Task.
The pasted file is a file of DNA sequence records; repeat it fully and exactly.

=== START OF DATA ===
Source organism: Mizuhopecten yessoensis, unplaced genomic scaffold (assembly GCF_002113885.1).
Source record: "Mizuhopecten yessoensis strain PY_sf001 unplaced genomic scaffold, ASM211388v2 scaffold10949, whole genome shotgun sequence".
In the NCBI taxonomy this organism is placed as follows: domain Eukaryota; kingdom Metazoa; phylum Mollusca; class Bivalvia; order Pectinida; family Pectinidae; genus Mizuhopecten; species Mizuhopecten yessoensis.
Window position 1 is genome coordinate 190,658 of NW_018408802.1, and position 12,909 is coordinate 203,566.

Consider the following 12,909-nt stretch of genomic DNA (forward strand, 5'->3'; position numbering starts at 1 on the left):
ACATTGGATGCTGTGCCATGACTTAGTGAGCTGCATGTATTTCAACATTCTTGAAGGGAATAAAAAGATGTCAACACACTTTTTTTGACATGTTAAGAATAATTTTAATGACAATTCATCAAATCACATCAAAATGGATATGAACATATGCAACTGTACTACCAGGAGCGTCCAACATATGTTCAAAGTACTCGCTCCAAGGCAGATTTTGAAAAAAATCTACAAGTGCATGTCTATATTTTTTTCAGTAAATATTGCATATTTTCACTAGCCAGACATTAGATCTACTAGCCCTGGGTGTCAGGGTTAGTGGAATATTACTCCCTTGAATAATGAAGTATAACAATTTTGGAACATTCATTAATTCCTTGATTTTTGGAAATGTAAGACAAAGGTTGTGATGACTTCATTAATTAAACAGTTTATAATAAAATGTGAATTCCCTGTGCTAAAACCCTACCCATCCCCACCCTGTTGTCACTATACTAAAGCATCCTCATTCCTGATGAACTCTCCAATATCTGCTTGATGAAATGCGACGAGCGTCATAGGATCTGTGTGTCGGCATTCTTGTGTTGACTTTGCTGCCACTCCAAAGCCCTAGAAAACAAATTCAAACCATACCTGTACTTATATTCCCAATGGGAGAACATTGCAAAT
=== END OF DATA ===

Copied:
Source organism: Mizuhopecten yessoensis, unplaced genomic scaffold (assembly GCF_002113885.1).
Source record: "Mizuhopecten yessoensis strain PY_sf001 unplaced genomic scaffold, ASM211388v2 scaffold10949, whole genome shotgun sequence".
In the NCBI taxonomy this organism is placed as follows: domain Eukaryota; kingdom Metazoa; phylum Mollusca; class Bivalvia; order Pectinida; family Pectinidae; genus Mizuhopecten; species Mizuhopecten yessoensis.
Window position 1 is genome coordinate 190,658 of NW_018408802.1, and position 12,909 is coordinate 203,566.

Consider the following 12,909-nt stretch of genomic DNA (forward strand, 5'->3'; position numbering starts at 1 on the left):
ACATTGGATGCTGTGCCATGACTTAGTGAGCTGCATGTATTTCAACATTCTTGAAGGGAATAAAAAGATGTCAACACACTTTTTTTGACATGTTAAGAATAATTTTAATGACAATTCATCAAATCACATCAAAATGGATATGAACATATGCAACTGTACTACCAGGAGCGTCCAACATATGTTCAAAGTACTCGCTCCAAGGCAGATTTTGAAAAAAATCTACAAGTGCATGTCTATATTTTTTTCAGTAAATATTGCATATTTTCACTAGCCAGACATTAGATCTACTAGCCCTGGGTGTCAGGGTTAGTGGAATATTACTCCCTTGAATAATGAAGTATAACAATTTTGGAACATTCATTAATTCCTTGATTTTTGGAAATGTAAGACAAAGGTTGTGATGACTTCATTAATTAAACAGTTTATAATAAAATGTGAATTCCCTGTGCTAAAACCCTACCCATCCCCACCCTGTTGTCACTATACTAAAGCATCCTCATTCCTGATGAACTCTCCAATATCTGCTTGATGAAATGCGACGAGCGTCATAGGATCTGTGTGTCGGCATTCTTGTGTTGACTTTGCTGCCACTCCAAAGCCCTAGAAAACAAATTCAAACCATACCTGTACTTATATTCCCAATGGGAGAACATTGCAAAT